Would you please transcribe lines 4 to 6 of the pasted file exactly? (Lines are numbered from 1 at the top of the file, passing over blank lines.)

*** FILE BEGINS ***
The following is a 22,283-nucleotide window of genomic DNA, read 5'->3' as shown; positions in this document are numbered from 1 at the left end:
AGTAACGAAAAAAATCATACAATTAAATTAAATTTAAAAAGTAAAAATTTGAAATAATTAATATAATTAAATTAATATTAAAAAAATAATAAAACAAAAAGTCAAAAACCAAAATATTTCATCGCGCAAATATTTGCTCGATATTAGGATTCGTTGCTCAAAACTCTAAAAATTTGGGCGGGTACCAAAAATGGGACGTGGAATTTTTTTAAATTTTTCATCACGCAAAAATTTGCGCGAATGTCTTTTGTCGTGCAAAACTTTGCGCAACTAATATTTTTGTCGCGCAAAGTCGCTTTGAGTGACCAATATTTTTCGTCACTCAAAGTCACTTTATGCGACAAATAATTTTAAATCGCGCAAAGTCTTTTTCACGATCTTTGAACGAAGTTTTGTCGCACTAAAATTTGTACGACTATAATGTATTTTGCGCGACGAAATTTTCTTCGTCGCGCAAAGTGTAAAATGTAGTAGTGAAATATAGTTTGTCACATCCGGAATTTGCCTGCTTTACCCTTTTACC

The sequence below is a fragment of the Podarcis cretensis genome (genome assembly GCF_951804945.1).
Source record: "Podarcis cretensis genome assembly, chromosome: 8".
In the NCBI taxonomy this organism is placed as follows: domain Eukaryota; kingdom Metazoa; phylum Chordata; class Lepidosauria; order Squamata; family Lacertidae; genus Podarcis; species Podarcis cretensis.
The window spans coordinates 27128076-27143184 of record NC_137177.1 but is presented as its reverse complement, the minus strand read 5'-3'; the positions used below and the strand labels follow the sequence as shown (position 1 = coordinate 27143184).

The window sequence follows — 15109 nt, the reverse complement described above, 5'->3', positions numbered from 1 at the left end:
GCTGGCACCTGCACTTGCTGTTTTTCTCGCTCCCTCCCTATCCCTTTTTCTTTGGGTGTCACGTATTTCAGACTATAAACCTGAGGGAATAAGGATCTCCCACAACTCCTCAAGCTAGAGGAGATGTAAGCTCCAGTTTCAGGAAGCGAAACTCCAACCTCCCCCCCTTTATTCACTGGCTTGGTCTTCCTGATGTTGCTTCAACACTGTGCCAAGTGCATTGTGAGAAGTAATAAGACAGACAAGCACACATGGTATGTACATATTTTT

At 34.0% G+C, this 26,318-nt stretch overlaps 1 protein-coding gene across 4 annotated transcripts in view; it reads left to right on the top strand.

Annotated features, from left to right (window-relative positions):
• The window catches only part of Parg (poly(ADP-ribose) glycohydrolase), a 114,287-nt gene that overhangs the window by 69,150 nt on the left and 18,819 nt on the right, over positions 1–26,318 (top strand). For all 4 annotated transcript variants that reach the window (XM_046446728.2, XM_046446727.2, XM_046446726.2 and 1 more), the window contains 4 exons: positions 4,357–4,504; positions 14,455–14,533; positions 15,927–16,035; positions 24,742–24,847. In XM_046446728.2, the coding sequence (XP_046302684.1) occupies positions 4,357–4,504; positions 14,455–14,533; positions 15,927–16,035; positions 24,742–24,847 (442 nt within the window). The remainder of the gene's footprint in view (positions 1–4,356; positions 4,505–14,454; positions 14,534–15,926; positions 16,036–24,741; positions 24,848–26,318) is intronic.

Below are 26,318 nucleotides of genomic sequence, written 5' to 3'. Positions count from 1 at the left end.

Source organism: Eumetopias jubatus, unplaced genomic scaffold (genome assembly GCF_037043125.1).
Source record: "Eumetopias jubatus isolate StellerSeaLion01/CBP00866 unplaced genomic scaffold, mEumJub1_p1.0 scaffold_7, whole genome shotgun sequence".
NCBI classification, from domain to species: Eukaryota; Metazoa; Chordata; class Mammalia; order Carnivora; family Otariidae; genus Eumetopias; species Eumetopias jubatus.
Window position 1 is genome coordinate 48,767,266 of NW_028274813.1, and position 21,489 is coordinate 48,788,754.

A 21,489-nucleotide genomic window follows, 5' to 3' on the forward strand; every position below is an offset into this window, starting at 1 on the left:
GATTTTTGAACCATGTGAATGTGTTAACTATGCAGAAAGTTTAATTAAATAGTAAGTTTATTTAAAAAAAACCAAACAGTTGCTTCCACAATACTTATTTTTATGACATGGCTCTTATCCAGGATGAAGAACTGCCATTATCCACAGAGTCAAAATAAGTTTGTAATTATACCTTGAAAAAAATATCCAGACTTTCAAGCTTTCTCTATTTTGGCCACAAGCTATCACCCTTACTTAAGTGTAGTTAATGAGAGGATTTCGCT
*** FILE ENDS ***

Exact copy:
Source record: "Podarcis cretensis genome assembly, chromosome: 8".
In the NCBI taxonomy this organism is placed as follows: domain Eukaryota; kingdom Metazoa; phylum Chordata; class Lepidosauria; order Squamata; family Lacertidae; genus Podarcis; species Podarcis cretensis.
The window spans coordinates 27128076-27143184 of record NC_137177.1 but is presented as its reverse complement, the minus strand read 5'-3'; the positions used below and the strand labels follow the sequence as shown (position 1 = coordinate 27143184).